There's a hand-waving single statement at the end saying basically "we know people will complain about us including The Onion, so we left it out and looked again; but the results were all the same"... but without any actual data. If it didn't affect the results, why not show us? And, since it was indeed workable to leave The Onion out after all, why did the authors make a big deal regarding why they had to Include it in the first place?

  • by mentil ( 1748130 ) on Tuesday August 08, 2017 @12:34AM (#54961403)

    I'm waiting for machine learning to be applied to big data on individuals' browsing habits and message history to figure out what individuals are likely to click on, with machine-written fake news articles custom-made for each click, guaranteed to be conformed to your biases and preconceptions. Once this gets turned from "profit-generating clickbait" to "self-writing custom propaganda" it's going to go from a big problem to a huge one. Sure, people can just read/watch trusted static news, but there will be an increasing sense that this is biased, because it doesn't conform to the viewer's own biases.

    • by l20502 ( 4813775 )
      Hopefully more and more people will buy IoT devices that will be converted in perma-DDoS devices, let it all burn.
    • by AmiMoJo ( 196126 )

      The most popular stories on Slashdot are the ones that attract lots of conservatives to moan about them. Based on that a machine learning system trained to get the most clicks would simply start trolling readers with things that make them angry.

      That's a proven technique, widely adopted by low grade news outlets such as Fox and the Daily Mail. Rage sells.

  • Is this going to put the President out of business?
  • Did they include MSM sites like nytimes.com, cnn.com, washingtonpost.com, msnbc.com? They have their fair share of fake news.
  • Brietbart USED TO BE fairly reliable, when Breitbart and Drudge were running the place. Infowars, less so. TheOnion doesn't belong in this category, because it's OBVIOUSLY fake.

    I'm certain that there are more "progressive" fake news sites than putatively "conservative" ones. And the clickbait ads around all of them are even faker than the supposed news articles.

  • The SJWs might not like the topics or the reality of the reporting but the staff do exist and work hard.
    People working for online news organizations keep tracking the news over different time zones.
    Their staff get then get real news out. They have information flowing from within the US gov, mil and the US political elite.
    Whistleblowers, investigative reporters who have decades of experiences in the DC area.
    Its not bots creating news.
    Staff are awake and working hard in the real world.

    News posted ha
  • by Anonymous Coward
    Got a /. user ID lower than 1x10^6? All of your posts will be mocked by cowards. Why? The few who remember what this community was like 15 years ago could straight up tell you that bots have been running influence campaigns on this and every other social site that allow AC posts for well over 10 years now. Some keep hoping they will eventually get a life but sadly their will always be fuckwits only out for 'teh lulz'.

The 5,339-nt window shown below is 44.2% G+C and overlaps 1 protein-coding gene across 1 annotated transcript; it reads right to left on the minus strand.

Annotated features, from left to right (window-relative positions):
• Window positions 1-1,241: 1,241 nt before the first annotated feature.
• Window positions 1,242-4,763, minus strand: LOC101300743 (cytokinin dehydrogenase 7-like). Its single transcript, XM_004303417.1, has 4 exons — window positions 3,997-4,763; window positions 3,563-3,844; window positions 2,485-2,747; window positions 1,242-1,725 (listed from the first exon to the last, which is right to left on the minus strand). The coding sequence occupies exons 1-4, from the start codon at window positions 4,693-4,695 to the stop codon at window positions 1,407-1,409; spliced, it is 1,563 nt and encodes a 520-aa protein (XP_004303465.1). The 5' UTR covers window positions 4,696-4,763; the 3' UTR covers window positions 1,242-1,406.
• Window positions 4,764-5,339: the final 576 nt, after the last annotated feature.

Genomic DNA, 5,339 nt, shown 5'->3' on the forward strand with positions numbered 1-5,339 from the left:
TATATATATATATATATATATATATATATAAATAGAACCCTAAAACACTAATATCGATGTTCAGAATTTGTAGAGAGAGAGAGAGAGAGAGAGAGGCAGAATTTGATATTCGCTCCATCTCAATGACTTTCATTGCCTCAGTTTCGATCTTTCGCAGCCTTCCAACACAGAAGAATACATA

/hire some real moderators, you greedy scumbag /. editors
  • by Anonymous Coward

    The only thing "fake" are the Russian trolls trying to persuade public opinion using American social media!!! OMG, for months I have been coming across odd commentary that is seemingly pro-Trump or Republican - but has also maybe been a little off grammatically or ideologically incomplete or odd in some way.... turns out Russia has employed thousands and thousands of Russians to infiltrate American social media in mass in an attempt to sway public opinion!!! The question is "why?" Trump supporters, fair war

  • I'm probably crazy, but I found the observation "Accounts that actively spread misinformation are significantly more likely to be bots," quite reassuring.
  • Except they left out HuffPo, MSNBC, and CNN.

    So in other words, they had a very clear political bias.

    Hopefully, they also included the duffleblog (military Onion) and babylonbee (religious Onion) sites.

  • Cut me a break. I love this bit, which immediately struck me as "brilliant" in that the audience they are pandering to typically have no senses of humor:

    >> We did not exclude satire because many fake-news sources label their content as satirical, making the distinction problematic

    And wow-- making the distinction problematic! The Left continues to reveal the disdain they have for the general public.

    If you are triggered by this (i.e. teeing up cliche insults and unintelligent slogans) but still reading

  • Sounds like the Paperclip Maximizer problem to me. https://en.wikipedia.org/wiki/... [wikipedia.org] Gotta get that reader engagement, at any cost.
  • There would sufficiently little incentive enough to preclude the use of bots to spread news, fake, real, or otherwise if it weren't for the prevailing ad-based revenue model of web publishing that panders to fear, greed, desire, and lowest common denominators in the attempt to push buttons to generate a profit or gain an electoral victory, regardless of cost. This is a broader problem than whether it's fake or not, or by whose standards. I'm afraid the MIT study, however informative, will likely be used to

  • Back between 2004 to 2007, there were plenty of gov't proposal bids for G-Trolls, trolls hired through the State Department, FBI, NSA, CIA, etc. so this article is waaaaay off, as G-trolls are essentially Fake News to the max!